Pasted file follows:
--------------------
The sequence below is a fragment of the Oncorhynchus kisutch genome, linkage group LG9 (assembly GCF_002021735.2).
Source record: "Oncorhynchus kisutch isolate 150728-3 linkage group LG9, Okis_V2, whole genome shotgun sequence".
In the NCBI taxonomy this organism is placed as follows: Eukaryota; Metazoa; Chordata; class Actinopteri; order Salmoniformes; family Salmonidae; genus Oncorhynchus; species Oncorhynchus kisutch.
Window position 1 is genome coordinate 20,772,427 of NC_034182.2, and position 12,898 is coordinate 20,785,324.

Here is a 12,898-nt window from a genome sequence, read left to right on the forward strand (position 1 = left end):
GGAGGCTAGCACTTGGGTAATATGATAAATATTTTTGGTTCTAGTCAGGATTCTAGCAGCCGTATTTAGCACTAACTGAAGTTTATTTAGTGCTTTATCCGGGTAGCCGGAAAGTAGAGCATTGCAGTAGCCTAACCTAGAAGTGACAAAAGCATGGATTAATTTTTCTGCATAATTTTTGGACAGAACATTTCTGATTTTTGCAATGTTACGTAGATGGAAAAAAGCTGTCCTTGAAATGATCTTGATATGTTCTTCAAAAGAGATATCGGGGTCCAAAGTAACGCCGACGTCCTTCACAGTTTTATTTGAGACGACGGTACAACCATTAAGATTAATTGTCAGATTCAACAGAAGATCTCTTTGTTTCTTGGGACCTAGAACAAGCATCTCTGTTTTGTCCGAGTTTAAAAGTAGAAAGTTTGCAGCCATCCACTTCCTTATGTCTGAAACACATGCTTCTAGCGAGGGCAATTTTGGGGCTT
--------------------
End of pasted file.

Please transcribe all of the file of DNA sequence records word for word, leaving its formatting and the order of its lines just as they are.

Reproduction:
The sequence below is a fragment of the Oncorhynchus kisutch genome, linkage group LG9 (assembly GCF_002021735.2).
Source record: "Oncorhynchus kisutch isolate 150728-3 linkage group LG9, Okis_V2, whole genome shotgun sequence".
In the NCBI taxonomy this organism is placed as follows: Eukaryota; Metazoa; Chordata; class Actinopteri; order Salmoniformes; family Salmonidae; genus Oncorhynchus; species Oncorhynchus kisutch.
Window position 1 is genome coordinate 20,772,427 of NC_034182.2, and position 12,898 is coordinate 20,785,324.

Here is a 12,898-nt window from a genome sequence, read left to right on the forward strand (position 1 = left end):
GGAGGCTAGCACTTGGGTAATATGATAAATATTTTTGGTTCTAGTCAGGATTCTAGCAGCCGTATTTAGCACTAACTGAAGTTTATTTAGTGCTTTATCCGGGTAGCCGGAAAGTAGAGCATTGCAGTAGCCTAACCTAGAAGTGACAAAAGCATGGATTAATTTTTCTGCATAATTTTTGGACAGAACATTTCTGATTTTTGCAATGTTACGTAGATGGAAAAAAGCTGTCCTTGAAATGATCTTGATATGTTCTTCAAAAGAGATATCGGGGTCCAAAGTAACGCCGACGTCCTTCACAGTTTTATTTGAGACGACGGTACAACCATTAAGATTAATTGTCAGATTCAACAGAAGATCTCTTTGTTTCTTGGGACCTAGAACAAGCATCTCTGTTTTGTCCGAGTTTAAAAGTAGAAAGTTTGCAGCCATCCACTTCCTTATGTCTGAAACACATGCTTCTAGCGAGGGCAATTTTGGGGCTT